So, now again something funny, the Circle Guitar. The english designer Anthony Dickens has finally turned an idea that has been growing for some time into a real and, above all, playable instrument. A guitar of a different kind. And that’s what I really like to have here in this blog.
At a first glance it looks a bit like an e-banjo or a dobro, the Circle Guitar quickly turns out to be a completely new idea in guitar playing. Around the bridge of the guitar a rotating disc is mounted in which a motor-driven sequencer can extend through 128 holes of pins, which in turn strike the strings of the guitar.
At supposedly 250bpm (which probably means rotations per minute) the Circle Guitar really gets the tempo going. While you pick up the notes with your left hand as usual, your right hand rests on 6 buttons. I assume that each button is assigned to a string. The electronics are so clever that they extend the pins at the right time to strike only the pressed strings.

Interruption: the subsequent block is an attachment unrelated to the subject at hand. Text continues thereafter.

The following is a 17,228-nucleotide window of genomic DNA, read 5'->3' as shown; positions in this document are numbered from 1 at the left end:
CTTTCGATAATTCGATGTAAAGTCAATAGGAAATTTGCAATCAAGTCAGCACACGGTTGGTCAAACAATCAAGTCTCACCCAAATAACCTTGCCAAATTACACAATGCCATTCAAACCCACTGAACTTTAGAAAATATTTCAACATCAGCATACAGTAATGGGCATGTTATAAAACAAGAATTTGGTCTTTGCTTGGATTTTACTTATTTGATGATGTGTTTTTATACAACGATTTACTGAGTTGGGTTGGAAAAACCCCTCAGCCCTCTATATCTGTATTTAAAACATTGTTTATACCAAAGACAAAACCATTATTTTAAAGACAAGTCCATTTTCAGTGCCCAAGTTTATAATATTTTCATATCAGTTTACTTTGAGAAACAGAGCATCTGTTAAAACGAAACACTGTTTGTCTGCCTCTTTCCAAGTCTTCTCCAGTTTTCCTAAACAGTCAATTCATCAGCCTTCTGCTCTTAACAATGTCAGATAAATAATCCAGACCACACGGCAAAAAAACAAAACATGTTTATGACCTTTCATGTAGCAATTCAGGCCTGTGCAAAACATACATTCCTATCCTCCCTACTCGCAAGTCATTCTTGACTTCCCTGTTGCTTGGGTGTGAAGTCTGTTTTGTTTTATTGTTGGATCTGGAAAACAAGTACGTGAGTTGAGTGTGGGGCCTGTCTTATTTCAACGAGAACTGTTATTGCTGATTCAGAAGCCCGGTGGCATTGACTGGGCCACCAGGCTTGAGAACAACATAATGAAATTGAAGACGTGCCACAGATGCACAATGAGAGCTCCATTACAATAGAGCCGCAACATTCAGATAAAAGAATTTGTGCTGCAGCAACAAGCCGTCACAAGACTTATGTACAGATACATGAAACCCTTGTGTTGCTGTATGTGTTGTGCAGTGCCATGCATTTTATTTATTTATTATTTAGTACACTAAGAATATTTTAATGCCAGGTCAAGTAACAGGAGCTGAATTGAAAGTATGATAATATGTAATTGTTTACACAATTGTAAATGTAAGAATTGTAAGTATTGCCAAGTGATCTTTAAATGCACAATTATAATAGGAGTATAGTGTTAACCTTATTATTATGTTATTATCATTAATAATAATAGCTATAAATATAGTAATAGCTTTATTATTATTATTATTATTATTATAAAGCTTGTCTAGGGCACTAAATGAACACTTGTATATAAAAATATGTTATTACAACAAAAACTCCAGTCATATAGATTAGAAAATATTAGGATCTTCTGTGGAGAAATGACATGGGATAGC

On new ways
The guitar can synchronize the tempo via USB with any DAW you want. Apart from the normal luthier woodwork, the construction was made possible by the generous use of 3D printers. Unfortunately there is only one prototype at the moment, which took about 2 years to develop. But I doubt if it will go into production one day. The target group might be rather small with the expected price. Nevertheless I would like to try this guitar.
That such a continuous striking of the strings invites to explore new sound worlds is beyond question. Whether it is really useful for the song in the end depends on the creativity of the guitarist. A little bit the sound reminds me of a stuttering E-Bow. But you don’t have to play the whole song with the rotating disc of the Circle Guitar. Normal picking is still allowed.
Mainimage: Anthony Dickens